Mark Needham

Thoughts on Software Development

R: Filter a data frame based on values in two columns

with one comment

In the most recent assignment of the Computing for Data Analysis course we had to filter a data frame which contained N/A values in two columns to only return rows which had no N/A’s.

I started with a data frame that looked like this:

> data <- read.csv("specdata/002.csv") 
> # we'll just use a few rows to make it easier to see what's going on
> data[2494:2500,]
           Date sulfate nitrate ID
2494 2007-10-30    3.25   0.902  2
2495 2007-10-31      NA      NA  2
2496 2007-11-01      NA      NA  2
2497 2007-11-02    6.56   1.270  2
2498 2007-11-03      NA      NA  2
2499 2007-11-04      NA      NA  2
2500 2007-11-05    6.10   0.772  2

We want to only return the rows which have a value in both the ‘sulfate’ and the ‘nitrate’ columns.

I initially tried to use the Filter function but wasn’t very successful:

> smallData <- data[2494:2500,]
> Filter(function(x) !is.na(x$sulfate), smallData)
Error in x$sulfate : $ operator is invalid for atomic vectors

I’m not sure that Filter is designed to filter data frames – it seems more appropriate for lists or vectors – so I ended up filtering the data frame using what I think is called an extract operation:

> smallData[!is.na(smallData$sulfate) & !is.na(smallData$nitrate),]
           Date sulfate nitrate ID
2494 2007-10-30    3.25   0.902  2
2497 2007-11-02    6.56   1.270  2
2500 2007-11-05    6.10   0.772  2

The code inside the square brackets returns a collection indicating whether or not we should return each row:

> !is.na(smallData$sulfate) & !is.na(smallData$nitrate)
[1]  TRUE FALSE FALSE  TRUE FALSE FALSE  TRUE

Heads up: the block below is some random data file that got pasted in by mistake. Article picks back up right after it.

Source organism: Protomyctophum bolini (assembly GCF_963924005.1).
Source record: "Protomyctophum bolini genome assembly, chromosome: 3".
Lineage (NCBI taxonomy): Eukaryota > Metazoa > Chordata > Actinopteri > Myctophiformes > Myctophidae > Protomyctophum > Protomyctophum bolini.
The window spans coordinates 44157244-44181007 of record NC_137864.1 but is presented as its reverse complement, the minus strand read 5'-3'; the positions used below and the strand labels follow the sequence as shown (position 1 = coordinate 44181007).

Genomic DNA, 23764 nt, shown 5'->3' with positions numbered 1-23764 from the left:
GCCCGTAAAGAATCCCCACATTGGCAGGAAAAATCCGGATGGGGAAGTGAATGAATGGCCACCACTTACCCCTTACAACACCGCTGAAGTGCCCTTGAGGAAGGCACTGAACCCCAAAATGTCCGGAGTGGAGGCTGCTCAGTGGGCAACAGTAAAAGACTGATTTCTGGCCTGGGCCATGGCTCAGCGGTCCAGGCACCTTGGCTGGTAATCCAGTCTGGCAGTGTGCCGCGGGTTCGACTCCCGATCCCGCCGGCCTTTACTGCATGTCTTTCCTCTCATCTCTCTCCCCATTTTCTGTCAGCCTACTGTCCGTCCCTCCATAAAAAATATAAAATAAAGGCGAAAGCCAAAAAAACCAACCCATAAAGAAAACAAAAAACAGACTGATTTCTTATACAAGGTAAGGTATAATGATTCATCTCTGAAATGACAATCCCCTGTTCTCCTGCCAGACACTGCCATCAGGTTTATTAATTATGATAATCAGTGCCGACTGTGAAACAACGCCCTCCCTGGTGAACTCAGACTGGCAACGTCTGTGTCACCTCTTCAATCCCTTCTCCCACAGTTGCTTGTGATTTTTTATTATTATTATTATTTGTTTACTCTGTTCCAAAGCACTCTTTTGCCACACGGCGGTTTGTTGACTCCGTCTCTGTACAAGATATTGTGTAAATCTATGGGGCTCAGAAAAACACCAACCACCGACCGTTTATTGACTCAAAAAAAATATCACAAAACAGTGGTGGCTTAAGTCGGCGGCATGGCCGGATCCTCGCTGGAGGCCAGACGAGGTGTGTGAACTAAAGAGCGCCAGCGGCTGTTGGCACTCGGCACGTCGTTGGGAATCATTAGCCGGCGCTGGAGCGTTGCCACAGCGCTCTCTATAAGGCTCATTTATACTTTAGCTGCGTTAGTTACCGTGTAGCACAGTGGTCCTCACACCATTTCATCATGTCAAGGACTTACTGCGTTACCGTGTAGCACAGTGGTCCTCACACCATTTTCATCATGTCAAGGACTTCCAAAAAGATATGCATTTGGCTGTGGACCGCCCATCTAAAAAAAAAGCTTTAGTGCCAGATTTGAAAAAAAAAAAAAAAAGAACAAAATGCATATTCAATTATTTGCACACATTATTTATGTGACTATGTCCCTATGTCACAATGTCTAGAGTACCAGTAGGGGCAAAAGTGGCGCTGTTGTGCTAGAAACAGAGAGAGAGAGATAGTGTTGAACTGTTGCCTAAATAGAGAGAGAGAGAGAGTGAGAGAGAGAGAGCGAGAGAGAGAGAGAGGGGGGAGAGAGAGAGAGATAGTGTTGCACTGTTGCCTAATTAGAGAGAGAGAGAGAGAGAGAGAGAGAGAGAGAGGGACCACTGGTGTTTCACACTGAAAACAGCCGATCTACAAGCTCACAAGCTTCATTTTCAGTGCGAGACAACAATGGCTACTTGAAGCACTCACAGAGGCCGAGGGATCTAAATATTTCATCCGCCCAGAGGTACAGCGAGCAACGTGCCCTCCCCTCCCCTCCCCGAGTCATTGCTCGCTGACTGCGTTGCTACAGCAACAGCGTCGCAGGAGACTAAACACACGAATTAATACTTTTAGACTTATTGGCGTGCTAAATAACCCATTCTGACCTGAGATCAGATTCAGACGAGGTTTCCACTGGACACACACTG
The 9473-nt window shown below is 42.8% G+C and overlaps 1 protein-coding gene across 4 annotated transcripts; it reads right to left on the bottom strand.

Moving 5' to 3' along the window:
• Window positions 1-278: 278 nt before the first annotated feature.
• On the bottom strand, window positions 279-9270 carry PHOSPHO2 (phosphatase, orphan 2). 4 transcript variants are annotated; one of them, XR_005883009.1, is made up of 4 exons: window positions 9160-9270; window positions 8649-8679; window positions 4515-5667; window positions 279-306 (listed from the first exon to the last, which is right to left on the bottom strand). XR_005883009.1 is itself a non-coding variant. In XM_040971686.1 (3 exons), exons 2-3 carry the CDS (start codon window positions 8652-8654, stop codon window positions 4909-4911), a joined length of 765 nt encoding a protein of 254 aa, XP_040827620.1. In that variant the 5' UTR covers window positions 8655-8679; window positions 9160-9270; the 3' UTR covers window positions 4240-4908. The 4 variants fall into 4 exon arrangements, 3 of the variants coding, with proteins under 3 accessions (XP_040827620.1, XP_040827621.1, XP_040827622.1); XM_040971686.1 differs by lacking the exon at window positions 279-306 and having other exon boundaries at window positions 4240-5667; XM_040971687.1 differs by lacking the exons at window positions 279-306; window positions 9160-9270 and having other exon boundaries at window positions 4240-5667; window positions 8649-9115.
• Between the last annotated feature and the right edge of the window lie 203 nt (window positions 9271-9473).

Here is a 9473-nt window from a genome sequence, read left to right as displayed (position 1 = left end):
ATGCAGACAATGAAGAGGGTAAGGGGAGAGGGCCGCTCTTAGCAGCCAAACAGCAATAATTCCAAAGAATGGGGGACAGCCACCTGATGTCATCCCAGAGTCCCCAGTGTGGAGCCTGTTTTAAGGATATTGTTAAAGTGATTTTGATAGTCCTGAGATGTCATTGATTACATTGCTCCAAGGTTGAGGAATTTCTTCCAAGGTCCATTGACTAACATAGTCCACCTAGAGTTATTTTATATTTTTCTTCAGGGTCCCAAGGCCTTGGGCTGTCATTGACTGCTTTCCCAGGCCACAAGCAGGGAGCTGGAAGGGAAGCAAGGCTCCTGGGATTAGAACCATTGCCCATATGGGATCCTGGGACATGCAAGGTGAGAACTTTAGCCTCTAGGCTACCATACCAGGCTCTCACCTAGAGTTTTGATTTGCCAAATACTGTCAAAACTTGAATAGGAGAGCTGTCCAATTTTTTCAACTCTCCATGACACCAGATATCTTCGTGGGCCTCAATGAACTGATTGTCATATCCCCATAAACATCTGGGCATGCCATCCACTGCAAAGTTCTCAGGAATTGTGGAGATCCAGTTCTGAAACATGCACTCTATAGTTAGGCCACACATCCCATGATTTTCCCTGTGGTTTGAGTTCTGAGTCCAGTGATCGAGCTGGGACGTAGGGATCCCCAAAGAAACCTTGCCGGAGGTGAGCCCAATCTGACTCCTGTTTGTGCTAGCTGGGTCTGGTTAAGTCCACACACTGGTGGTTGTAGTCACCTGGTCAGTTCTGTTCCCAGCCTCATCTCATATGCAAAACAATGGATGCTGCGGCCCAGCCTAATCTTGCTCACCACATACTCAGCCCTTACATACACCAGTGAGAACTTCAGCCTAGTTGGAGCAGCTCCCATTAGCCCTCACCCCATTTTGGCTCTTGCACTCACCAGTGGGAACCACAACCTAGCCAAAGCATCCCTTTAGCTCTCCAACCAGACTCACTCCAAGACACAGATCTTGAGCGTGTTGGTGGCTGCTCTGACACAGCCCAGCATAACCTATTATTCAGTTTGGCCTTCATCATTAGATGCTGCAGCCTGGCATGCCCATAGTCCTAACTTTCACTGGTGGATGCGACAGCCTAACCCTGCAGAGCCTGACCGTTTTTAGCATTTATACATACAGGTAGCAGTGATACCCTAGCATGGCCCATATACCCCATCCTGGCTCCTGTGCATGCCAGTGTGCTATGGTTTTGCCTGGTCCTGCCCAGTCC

which is equivalent to doing this:

> smallData[c(TRUE, FALSE, FALSE, TRUE, FALSE, FALSE, TRUE),]
           Date sulfate nitrate ID
2494 2007-10-30    3.25   0.902  2
2497 2007-11-02    6.56   1.270  2
2500 2007-11-05    6.10   0.772  2

We put a comma after the list of true/false values to indicate that we want to return all the columns otherwise we’d get this error:

> smallData[c(TRUE, FALSE, FALSE, TRUE, FALSE, FALSE, TRUE)]
Error in `[.data.frame`(smallData, c(TRUE, FALSE, FALSE, TRUE, FALSE,  : 
  undefined columns selected

We could filter the columns as well if we wanted to:

> smallData[c(TRUE, FALSE, FALSE, TRUE, FALSE, FALSE, TRUE), c(1,2)]
           Date sulfate
2494 2007-10-30    3.25
2497 2007-11-02    6.56
2500 2007-11-05    6.10

As is no doubt obvious, I don’t know much R so if there’s a better way to do anything please let me know.

The full code is on github if you’re interested in seeing it in context.

Written by Mark Needham

January 23rd, 2013 at 10:34 pm

Posted in R

Tagged with

  • http://julioes.com/ Julio Espinoza-Sokal

    I think you were looking for the complete.cases function. smallData[complete.cases(smallData)] will filter the same rows.